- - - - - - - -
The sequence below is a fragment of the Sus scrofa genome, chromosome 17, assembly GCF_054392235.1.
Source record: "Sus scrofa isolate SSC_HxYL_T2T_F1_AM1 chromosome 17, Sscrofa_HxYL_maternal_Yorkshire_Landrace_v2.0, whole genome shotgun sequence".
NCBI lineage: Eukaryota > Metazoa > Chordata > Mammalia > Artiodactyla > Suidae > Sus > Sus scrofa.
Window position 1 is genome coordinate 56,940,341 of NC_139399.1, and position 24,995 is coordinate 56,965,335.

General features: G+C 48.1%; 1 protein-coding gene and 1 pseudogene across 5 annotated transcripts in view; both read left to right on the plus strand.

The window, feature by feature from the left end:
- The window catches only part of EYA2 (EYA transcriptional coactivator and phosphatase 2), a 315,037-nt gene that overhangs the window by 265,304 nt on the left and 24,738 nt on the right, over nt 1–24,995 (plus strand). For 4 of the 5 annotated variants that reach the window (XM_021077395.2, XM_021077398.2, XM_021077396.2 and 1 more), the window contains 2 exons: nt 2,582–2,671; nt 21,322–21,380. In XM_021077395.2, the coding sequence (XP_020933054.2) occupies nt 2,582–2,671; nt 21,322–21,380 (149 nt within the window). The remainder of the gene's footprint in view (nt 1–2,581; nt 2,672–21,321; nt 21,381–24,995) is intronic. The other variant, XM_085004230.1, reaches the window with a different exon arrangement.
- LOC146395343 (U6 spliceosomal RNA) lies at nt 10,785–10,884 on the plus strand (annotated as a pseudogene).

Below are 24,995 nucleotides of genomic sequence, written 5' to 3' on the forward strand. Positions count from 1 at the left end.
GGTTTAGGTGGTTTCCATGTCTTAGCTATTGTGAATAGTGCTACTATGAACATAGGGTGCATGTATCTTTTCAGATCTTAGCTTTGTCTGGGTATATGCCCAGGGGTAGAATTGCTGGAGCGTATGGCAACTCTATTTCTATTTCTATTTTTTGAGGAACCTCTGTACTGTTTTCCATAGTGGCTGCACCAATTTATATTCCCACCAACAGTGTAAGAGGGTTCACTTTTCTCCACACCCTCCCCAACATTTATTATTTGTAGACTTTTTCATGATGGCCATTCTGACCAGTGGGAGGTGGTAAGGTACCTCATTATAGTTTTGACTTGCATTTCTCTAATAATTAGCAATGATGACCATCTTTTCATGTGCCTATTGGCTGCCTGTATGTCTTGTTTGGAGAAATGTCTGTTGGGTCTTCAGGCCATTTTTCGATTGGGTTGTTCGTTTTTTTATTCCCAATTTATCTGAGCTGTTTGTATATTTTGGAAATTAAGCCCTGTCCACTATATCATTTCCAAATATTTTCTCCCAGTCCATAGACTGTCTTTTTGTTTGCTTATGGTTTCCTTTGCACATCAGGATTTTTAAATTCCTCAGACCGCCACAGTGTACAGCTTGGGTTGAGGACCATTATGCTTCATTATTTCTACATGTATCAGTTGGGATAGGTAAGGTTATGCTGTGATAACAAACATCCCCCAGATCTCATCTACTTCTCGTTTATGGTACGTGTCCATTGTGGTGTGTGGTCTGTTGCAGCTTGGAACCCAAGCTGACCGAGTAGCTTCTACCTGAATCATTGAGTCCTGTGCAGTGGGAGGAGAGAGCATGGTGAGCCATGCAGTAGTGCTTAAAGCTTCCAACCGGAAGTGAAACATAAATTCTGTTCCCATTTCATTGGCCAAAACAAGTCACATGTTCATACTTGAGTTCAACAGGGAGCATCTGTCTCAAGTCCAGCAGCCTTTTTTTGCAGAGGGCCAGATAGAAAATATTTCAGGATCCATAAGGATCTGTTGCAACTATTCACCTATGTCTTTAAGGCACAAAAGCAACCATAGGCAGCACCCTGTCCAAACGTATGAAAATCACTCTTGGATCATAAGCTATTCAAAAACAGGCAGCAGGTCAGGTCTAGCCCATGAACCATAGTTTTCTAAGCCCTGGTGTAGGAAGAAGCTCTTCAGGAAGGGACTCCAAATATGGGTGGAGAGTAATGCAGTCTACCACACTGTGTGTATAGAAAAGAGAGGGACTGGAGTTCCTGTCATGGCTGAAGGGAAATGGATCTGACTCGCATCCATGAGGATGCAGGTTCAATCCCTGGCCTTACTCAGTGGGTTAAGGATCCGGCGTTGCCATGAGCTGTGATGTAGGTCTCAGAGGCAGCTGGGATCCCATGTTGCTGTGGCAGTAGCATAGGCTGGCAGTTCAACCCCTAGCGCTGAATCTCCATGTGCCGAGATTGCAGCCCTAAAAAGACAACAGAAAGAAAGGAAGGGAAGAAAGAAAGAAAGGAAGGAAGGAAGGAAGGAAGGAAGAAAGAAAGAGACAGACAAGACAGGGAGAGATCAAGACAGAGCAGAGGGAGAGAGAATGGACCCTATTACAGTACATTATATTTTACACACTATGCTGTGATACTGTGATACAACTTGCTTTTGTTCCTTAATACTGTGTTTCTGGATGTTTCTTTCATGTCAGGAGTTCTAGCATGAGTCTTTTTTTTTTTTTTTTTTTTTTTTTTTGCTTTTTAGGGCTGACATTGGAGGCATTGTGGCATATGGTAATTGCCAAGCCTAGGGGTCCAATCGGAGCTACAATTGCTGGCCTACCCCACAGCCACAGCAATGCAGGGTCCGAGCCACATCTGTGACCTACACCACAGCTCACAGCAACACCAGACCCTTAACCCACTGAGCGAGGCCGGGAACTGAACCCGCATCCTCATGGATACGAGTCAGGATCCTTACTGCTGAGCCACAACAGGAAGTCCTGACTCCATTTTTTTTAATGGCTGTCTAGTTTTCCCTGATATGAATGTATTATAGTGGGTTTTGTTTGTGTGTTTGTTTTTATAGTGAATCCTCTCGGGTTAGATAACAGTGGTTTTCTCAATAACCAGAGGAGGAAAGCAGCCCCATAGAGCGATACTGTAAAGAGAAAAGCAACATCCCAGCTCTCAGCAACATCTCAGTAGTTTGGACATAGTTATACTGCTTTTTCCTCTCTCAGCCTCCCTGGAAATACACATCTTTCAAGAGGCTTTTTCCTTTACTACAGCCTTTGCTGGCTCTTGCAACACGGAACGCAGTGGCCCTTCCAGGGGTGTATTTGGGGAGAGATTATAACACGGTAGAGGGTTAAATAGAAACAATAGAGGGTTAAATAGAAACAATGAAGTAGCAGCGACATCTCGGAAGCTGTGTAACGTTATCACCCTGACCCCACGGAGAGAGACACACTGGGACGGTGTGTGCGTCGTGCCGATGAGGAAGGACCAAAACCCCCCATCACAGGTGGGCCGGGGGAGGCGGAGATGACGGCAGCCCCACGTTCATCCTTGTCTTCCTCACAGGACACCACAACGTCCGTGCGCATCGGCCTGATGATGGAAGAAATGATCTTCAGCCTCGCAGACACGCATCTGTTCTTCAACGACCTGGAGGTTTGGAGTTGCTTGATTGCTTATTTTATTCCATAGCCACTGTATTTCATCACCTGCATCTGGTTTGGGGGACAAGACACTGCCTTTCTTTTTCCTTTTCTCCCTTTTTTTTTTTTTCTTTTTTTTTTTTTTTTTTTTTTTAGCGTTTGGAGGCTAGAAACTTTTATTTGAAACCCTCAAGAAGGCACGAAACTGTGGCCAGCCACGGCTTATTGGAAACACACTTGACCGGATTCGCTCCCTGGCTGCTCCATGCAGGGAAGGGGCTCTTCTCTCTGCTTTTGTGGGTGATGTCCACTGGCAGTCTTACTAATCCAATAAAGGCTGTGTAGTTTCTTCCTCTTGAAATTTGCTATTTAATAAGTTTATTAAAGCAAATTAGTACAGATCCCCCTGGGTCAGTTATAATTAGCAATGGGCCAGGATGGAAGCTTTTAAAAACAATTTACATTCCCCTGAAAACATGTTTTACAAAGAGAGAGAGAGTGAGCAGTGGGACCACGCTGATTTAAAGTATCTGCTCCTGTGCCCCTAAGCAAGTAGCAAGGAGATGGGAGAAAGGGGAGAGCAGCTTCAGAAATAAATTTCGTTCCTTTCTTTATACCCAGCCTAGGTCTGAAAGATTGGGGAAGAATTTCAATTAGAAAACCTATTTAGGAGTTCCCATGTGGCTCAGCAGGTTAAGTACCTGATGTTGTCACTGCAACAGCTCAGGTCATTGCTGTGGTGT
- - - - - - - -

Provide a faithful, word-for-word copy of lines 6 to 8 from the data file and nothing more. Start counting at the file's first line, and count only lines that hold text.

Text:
The window, feature by feature from the left end:
- The window catches only part of EYA2 (EYA transcriptional coactivator and phosphatase 2), a 315,037-nt gene that overhangs the window by 265,304 nt on the left and 24,738 nt on the right, over nt 1–24,995 (plus strand). For 4 of the 5 annotated variants that reach the window (XM_021077395.2, XM_021077398.2, XM_021077396.2 and 1 more), the window contains 2 exons: nt 2,582–2,671; nt 21,322–21,380. In XM_021077395.2, the coding sequence (XP_020933054.2) occupies nt 2,582–2,671; nt 21,322–21,380 (149 nt within the window). The remainder of the gene's footprint in view (nt 1–2,581; nt 2,672–21,321; nt 21,381–24,995) is intronic. The other variant, XM_085004230.1, reaches the window with a different exon arrangement.
- LOC146395343 (U6 spliceosomal RNA) lies at nt 10,785–10,884 on the plus strand (annotated as a pseudogene).